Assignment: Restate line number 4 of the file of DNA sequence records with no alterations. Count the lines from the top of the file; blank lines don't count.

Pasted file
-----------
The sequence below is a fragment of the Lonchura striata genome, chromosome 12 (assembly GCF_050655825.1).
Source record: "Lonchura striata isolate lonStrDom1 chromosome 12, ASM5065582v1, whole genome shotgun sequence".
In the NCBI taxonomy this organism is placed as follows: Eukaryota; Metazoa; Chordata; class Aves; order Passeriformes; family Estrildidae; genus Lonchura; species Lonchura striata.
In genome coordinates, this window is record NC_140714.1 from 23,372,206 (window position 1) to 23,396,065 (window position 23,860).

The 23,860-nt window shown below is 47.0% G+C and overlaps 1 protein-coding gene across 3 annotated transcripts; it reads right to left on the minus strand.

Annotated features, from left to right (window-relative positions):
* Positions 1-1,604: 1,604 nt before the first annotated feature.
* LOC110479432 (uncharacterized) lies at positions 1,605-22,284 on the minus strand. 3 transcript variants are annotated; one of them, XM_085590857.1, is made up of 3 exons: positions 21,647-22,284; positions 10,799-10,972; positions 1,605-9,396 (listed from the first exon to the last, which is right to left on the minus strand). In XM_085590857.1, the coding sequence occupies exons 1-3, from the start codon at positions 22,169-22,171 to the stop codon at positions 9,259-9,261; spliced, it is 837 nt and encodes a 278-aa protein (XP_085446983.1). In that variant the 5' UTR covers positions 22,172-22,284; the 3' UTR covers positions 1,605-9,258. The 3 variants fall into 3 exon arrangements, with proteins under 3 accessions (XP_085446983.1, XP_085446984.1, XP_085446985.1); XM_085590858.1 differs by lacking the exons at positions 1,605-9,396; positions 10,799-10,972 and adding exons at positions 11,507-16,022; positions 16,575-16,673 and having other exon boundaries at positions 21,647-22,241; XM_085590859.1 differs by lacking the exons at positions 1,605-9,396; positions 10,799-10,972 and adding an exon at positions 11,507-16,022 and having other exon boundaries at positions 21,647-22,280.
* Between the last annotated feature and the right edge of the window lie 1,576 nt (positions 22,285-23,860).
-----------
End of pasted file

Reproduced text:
In genome coordinates, this window is record NC_140714.1 from 23,372,206 (window position 1) to 23,396,065 (window position 23,860).